Similarly, feeling like a customer service rep is not well versed in the product or service can be a major turnoff for consumers. In fact, Microsoft found that for 40% of respondents, the most frustrating aspect of poor customer service was a representative who couldn’t help solve a problem.
If one of the brands you favor can’t address your issue or lacks the knowledge to do so, it’s time to look for another option. The energy and time spent dealing with ignorant customer service reps would be better spent looking for an alternative solution.
3] A company uses your data without your knowledge.
Businesses can collect data from consumers who use or visit their sites for their internal marketing purposes or to develop target market campaigns. Many of the common web tools for collecting this data are acceptable business practices as long as consumers comply with the regulations in their privacy policies.
While many consumers are unaware of the amount of data being collected on their behalf, many are uncomfortable with the idea that it can happen at all. According to a recent Pew Research Center survey, 74% of respondents had no idea that Facebook categorizes their interests, while 51% of respondents said they are not comfortable with Facebook compiling this information. If you feel uneasy about the way a certain brand is mining your data, it may be time to move on.
4] You receive an alarming amount of spam.
Another marketing tactic businesses often use is engaging with customers through email. While you may find some of this email communication useful, some companies might take advantage and spam your inbox. According to a recent survey from Marketing Sherpa, 19% of respondents unsubscribe from email lists because they receive too many emails from a specific company, while another 19% unsubscribe because they feel the company is always trying to sell something.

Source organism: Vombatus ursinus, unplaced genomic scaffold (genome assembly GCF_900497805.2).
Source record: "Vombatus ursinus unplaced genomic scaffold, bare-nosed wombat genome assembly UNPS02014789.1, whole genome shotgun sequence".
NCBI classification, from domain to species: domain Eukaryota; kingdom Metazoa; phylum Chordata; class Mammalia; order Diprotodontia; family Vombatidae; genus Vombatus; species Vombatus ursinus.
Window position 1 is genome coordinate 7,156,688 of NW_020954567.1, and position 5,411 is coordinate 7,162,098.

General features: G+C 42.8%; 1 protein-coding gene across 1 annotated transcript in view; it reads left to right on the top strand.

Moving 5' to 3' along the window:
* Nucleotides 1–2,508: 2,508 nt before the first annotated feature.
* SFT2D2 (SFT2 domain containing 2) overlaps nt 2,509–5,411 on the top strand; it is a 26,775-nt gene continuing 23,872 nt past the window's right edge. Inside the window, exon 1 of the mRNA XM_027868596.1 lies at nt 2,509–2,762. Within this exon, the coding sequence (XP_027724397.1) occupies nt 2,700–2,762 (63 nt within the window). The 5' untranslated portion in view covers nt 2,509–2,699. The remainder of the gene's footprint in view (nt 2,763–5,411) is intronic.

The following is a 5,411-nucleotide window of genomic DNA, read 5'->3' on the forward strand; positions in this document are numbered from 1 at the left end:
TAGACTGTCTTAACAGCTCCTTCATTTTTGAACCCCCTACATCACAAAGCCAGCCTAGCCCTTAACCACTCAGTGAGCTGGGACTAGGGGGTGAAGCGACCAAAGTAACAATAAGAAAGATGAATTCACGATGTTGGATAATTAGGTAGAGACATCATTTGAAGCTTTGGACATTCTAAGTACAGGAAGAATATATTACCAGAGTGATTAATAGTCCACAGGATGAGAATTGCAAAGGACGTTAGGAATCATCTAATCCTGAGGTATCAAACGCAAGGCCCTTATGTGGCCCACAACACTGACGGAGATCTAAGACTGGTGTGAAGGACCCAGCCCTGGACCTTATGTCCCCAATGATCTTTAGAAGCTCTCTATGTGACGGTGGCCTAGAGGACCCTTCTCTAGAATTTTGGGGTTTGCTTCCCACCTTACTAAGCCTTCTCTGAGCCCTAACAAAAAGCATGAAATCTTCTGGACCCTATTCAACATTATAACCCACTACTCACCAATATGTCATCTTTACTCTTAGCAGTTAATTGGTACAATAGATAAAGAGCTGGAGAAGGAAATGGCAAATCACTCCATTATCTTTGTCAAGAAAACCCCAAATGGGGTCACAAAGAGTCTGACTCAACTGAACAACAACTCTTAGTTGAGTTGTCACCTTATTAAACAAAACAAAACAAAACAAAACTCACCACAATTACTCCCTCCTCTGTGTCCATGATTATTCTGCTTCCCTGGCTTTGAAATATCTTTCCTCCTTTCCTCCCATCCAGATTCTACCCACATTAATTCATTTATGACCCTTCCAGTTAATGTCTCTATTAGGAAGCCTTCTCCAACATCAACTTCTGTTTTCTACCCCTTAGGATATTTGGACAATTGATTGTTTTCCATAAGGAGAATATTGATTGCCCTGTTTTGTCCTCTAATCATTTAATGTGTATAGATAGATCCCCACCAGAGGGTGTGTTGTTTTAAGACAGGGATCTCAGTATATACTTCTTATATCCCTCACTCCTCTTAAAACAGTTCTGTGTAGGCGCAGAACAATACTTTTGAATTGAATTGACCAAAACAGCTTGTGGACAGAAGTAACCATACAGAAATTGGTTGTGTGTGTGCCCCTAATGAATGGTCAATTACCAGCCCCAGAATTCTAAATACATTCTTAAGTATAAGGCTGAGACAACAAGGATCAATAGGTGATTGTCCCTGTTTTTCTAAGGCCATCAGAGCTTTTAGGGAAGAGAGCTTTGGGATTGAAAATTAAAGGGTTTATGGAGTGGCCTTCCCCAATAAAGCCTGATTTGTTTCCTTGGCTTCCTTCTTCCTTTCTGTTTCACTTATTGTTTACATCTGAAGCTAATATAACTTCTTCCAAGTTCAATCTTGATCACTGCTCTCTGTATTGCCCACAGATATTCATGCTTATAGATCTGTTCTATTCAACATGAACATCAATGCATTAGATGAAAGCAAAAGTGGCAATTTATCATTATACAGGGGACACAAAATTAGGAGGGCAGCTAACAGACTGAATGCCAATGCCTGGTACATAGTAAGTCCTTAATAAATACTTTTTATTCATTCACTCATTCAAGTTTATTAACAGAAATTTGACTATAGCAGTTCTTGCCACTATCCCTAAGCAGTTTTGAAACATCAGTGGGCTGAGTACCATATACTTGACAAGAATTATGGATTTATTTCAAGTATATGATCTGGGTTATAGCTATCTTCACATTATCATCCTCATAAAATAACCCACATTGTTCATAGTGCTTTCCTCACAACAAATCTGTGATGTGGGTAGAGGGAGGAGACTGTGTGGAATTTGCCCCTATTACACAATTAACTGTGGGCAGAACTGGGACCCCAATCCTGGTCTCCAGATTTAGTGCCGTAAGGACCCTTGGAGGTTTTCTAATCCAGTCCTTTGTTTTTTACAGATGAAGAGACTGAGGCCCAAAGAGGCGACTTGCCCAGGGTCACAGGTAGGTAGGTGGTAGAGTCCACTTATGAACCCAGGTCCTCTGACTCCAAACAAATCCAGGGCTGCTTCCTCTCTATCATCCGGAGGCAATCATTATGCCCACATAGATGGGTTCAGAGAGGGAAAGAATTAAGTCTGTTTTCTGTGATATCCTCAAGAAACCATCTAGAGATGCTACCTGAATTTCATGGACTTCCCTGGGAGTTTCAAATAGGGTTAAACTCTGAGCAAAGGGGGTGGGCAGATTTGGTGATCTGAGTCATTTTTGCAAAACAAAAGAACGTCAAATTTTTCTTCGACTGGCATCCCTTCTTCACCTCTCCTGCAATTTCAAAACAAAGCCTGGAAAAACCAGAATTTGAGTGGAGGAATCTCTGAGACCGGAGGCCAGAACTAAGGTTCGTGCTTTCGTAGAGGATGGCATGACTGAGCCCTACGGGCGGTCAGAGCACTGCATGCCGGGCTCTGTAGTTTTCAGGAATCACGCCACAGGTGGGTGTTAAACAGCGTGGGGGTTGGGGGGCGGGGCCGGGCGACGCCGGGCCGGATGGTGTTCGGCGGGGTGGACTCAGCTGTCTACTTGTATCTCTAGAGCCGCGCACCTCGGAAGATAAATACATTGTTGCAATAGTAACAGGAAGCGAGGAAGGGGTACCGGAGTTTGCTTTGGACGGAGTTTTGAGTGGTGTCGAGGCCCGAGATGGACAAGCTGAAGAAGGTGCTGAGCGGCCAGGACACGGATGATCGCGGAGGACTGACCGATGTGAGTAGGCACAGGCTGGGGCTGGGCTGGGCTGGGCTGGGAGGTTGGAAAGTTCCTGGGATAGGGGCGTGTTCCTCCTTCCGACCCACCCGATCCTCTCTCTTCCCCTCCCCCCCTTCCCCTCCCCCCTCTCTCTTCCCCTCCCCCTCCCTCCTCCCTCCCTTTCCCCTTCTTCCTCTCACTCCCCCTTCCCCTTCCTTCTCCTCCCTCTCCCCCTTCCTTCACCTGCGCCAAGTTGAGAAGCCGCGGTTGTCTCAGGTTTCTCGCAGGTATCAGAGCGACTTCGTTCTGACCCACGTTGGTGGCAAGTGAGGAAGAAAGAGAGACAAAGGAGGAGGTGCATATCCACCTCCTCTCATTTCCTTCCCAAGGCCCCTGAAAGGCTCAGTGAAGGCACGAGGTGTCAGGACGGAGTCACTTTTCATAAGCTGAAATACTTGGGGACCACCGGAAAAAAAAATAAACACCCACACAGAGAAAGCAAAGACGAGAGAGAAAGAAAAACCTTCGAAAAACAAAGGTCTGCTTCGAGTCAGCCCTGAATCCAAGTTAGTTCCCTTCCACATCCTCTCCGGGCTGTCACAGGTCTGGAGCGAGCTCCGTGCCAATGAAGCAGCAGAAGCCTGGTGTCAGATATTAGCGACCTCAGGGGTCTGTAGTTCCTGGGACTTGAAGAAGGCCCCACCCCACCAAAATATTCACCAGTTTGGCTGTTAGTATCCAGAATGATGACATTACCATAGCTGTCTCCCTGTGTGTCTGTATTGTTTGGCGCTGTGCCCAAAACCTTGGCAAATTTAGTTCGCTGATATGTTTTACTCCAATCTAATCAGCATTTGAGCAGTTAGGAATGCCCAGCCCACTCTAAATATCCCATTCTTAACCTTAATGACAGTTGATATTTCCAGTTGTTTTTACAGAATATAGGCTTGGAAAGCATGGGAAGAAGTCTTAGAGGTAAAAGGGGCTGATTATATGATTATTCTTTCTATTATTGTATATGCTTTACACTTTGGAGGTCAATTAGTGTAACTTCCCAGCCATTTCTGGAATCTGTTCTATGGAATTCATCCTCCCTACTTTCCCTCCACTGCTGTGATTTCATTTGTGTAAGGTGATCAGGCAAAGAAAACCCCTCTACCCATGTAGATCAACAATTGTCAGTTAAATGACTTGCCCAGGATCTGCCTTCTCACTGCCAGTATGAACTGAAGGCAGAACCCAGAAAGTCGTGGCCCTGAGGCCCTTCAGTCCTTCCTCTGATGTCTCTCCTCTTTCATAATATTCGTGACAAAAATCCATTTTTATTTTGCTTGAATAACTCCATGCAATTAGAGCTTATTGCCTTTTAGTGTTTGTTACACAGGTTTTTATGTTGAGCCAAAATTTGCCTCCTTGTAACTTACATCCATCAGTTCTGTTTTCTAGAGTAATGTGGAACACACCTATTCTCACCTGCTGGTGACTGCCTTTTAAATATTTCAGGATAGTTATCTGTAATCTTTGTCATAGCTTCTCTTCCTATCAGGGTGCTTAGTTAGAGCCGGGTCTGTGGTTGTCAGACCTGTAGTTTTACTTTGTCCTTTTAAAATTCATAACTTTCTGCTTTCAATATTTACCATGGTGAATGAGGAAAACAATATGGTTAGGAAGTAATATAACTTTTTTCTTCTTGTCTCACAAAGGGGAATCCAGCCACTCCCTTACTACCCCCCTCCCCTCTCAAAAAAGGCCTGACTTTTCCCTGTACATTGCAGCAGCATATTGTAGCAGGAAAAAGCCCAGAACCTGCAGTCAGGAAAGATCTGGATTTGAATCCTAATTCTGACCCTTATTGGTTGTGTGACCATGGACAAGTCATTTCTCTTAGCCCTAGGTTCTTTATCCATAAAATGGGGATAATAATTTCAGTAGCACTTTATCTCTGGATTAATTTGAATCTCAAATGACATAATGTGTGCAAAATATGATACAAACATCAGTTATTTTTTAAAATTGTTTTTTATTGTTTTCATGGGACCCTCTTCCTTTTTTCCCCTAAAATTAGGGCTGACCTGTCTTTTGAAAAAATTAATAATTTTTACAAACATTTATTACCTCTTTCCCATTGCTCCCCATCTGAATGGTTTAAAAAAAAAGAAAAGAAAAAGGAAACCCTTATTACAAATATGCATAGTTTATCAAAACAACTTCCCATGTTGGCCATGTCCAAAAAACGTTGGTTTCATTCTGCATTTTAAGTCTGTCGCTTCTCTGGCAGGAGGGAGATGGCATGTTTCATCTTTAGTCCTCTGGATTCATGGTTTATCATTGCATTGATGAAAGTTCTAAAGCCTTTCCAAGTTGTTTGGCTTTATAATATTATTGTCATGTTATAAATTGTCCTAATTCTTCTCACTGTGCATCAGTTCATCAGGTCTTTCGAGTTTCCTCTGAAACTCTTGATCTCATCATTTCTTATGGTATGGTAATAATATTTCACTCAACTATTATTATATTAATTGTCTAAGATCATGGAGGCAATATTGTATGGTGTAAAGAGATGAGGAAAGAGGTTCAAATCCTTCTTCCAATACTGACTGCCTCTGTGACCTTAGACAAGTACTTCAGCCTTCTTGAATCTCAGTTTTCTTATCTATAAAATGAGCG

If you’re receiving email communication from a specific company that feels a lot like spam, unsubscribe and find a new brand.
5] The brand shows a lack of innovation and adaptation.
With ever-changing advancements in technology, customers crave innovation and adaptation. Brands that don’t change with the times are doomed to fail, as was the case for Blockbuster Entertainment Inc., which met their demise in part by not embracing trends in digital or streaming services. Thus, customers shifted to more innovative brands like Netflix.
6] You aren’t getting personalized attention.
Brand value can be more than just monetary. It can come in the form of an emotional or personalized experience. According to a Gladly’s 2018 Customer Expectations Survey, 61% of respondents said they feel like they are treated as case numbers instead of customers by the companies they buy from. If a brand isn’t providing adequate personalized service or experiences, it may be time to look elsewhere.
Maxime Rieman is Product Manager at ValuePenguin. Educating and assisting shoppers about financial products has been Rieman's focus, which led her to joining ValuePenguin, a consumer research and advice company based in New York. Previously, she was product marketing director at CoverWallet and launched the personal insurance team at NerdWallet.